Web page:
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falover57
December 16, 2015, 20:33
After purchasing a couple of used stocks and finding them some what lacking in fit I broke down and picked up a couple of Dupage unfinished sets. A lot of time and a little effort got me these.http://www.snapagogo.com/uploads/source/3502015/1450314891_763494516_001.JPG (http://www.snapagogo.com/photo.php?id=79426)Uploaded at Snapagogo.com (http://www.snapagogo.com)

Not sure of which way to go, I did them up with two different oils. The top one was done with a primer of 50/50 tung oil and citrus solvent. The bottom got turps and boiled linseed oil. Now it took the better part of eight weeks+ to get them to where they were done to my liking. The tung oil is now my 'go to' finish. It does not layer up like the linseed oil and is more house friendly to work with. Waiting for the tung oil to set is the time consuming part. Every coat takes longer to 'dry' than the previous one and a light sanding between coats is a must. Just my 2 cents worth.

bubbagump
December 17, 2015, 07:43
After purchasing a couple of used stocks and finding them some what lacking in fit I broke down and picked up a couple of Dupage unfinished sets. A lot of time and a little effort got me these.

Not sure of which way to go, I did them up with two different oils. The top one was done with a primer of 50/50 tung oil and citrus solvent. The bottom got turps and boiled linseed oil. Now it took the better part of eight weeks+ to get them to where they were done to my liking. The tung oil is now my 'go to' finish. It does not layer up like the linseed oil and is more house friendly to work with. Waiting for the tung oil to set is the time consuming part. Every coat takes longer to 'dry' than the previous one and a light sanding between coats is a must. Just my 2 cents worth.

Nice looking work, both of 'em. I kinda like the top one tbh. For what it's worth we've used boiled linseed oil with a shot of japan dryer and a dash of aniline for color. Put on hot (boiling), only takes a few hours to set up. Sandable in a day. Definitely needs to be done outdoors and away from anything that doesn't like fire. And if you have neighbors that scare easily possibly not your best option.

Anyhow, again great job. Maybe try mixing a bit of japan dryer into the tung oil? Tung oil is basically just linseed oil with dryer anyway, a bit more may help it set faster.

SteelonSteel
December 17, 2015, 11:48
nice job.

FWIW, Tung oil comes from the Tung tree.

Boiled Linseed oil is Flax seed oil with driers added.

When you buy commercial Tung oil finish, who the hell knows what you get. Basically it's a varnish with the Tung oil name added and might have zero tung oil in it.

They work similarly but the Tung is supposed to be a superior finish.

bubbagump
December 17, 2015, 11:52
nice job.

FWIW, Tung oil comes from the Tung tree.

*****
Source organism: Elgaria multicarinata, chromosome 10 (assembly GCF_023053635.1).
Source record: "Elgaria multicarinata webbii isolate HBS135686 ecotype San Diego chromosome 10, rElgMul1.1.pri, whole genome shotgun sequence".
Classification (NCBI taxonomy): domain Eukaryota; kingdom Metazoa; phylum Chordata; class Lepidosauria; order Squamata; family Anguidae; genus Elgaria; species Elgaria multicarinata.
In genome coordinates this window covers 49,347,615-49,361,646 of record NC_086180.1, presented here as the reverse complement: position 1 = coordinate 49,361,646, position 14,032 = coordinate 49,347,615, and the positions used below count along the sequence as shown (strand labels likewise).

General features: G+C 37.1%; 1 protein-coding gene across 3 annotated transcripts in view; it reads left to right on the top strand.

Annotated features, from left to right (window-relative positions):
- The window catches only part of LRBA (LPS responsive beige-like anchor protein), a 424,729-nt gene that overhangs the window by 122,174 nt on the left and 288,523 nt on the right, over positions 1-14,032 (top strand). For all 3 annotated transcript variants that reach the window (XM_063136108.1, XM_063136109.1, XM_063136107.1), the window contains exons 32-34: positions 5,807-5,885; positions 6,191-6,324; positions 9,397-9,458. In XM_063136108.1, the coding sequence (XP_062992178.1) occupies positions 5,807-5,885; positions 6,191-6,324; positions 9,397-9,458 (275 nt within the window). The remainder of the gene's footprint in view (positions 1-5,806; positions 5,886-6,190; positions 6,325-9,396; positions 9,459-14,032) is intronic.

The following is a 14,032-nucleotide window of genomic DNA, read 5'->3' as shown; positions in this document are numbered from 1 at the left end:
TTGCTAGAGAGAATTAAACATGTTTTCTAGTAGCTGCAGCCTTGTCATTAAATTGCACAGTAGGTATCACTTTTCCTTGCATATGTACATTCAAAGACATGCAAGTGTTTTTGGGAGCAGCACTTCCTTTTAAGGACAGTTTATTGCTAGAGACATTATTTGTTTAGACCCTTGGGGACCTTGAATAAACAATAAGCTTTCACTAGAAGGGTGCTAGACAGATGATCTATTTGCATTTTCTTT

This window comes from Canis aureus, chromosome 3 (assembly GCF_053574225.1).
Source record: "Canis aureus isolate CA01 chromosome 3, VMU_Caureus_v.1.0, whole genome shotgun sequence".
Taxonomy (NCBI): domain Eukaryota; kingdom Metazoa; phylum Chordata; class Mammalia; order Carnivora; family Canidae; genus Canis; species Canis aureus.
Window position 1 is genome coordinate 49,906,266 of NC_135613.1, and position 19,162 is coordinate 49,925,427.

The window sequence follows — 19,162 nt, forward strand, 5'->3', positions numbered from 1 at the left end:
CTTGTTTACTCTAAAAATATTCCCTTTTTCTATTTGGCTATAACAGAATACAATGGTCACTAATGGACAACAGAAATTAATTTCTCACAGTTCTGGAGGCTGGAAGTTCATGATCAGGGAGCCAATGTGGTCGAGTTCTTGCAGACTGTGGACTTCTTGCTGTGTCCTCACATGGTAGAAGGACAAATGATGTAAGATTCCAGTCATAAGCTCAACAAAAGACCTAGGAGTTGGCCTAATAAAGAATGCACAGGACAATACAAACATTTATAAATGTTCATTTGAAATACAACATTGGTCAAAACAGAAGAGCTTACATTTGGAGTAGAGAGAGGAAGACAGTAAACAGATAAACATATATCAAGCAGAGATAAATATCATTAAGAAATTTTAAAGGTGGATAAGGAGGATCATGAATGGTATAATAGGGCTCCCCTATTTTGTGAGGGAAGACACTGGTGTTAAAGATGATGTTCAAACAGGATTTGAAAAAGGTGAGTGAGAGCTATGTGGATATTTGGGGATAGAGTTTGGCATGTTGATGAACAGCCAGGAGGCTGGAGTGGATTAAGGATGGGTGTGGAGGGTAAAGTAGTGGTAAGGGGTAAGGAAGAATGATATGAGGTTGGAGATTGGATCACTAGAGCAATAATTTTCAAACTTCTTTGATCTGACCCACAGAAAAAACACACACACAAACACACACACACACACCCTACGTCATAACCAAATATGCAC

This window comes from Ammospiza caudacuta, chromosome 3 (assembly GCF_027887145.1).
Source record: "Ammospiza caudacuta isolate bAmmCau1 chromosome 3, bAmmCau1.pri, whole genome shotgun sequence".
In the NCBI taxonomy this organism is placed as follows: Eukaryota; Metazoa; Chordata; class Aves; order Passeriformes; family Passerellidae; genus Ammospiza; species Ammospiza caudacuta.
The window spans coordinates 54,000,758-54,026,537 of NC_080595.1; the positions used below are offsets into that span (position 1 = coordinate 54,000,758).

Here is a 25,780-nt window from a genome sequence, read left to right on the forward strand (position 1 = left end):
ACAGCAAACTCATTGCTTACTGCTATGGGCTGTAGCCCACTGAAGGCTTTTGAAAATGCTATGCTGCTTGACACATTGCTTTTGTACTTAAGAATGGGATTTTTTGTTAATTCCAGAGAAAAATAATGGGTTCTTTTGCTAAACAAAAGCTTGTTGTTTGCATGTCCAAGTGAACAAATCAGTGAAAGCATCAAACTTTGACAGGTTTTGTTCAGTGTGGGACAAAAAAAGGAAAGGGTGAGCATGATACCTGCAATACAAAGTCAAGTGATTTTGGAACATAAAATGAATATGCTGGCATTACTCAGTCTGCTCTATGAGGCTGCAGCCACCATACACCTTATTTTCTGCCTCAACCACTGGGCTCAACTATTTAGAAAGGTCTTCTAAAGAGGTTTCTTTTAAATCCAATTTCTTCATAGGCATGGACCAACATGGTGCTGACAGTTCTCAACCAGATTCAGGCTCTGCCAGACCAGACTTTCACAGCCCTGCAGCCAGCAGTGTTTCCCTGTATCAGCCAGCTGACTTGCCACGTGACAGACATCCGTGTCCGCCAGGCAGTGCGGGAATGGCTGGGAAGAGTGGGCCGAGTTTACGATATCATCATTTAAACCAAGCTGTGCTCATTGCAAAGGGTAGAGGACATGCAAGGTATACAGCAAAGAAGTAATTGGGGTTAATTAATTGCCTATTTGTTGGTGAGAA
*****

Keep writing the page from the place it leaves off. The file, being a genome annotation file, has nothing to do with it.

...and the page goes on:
Boiled Linseed oil is Flax seed oil with driers added.

When you buy commercial Tung oil finish, who the hell knows what you get. Basically it's a varnish with the Tung oil name added and might have zero tung oil in it.

They work similarly but the Tung is supposed to be a superior finish.

Yep. My experience is what you buy at home depot is fancy linseed oil.

yellowhand
December 17, 2015, 12:20
Very nice work!
I use Lin-speed on my stocks.
Been around a long time and works really well.

Blue Monster
December 17, 2015, 12:59
Tung, mineral, Jap drier and a pinch of Beewax FTW. But the real trick is in the application and patience.

Great job!

fnogger
December 17, 2015, 18:42
Go to rimfirecentral and read everything noremf (George) has posted on stock finishes.

Jarhead504
December 17, 2015, 18:51
I use tung oil for everything. We used to get real good tung oil as the tung oil business was one of the dominant industries in Poplarville, MS. I was told by a gunsmith friend of mine that some people have allergic reactions to tung oil, so you might want to check that out if you have anyone in your family that might have a reaction to REAL tung oil once they contact their skin on the stock.

Jarhead

nwobhm
December 17, 2015, 19:00
This is real Tung oil.

http://www.falfiles.com/forums/showthread.php?t=394721

falover57
December 17, 2015, 19:46
I get mine at Lee Valley.http://www.leevalley.com/en/wood/page.aspx?p=20049&cat=1,190,42942

SBH
January 05, 2016, 10:47
Nice looking wood! I too use Tung oil. I rub in each coat with my hands till I can't pull any more oil. Then let that coat dry. When dry, I use 4-0 steel wool and take off any lumps. Then repeat the process 6 or 8 times. Then I use the same process using a clear Spar urethane varnish and glass in the clear. This gives a rock hard and water proof finish. fwiw This process works for me, but it does take time. The more coats the deeper the finish. I used a wet sponge on one stock to raise the grain on the walnut stock. My customer liked it so well he gave me 3 more to do! WTHeck! jm .02 worth.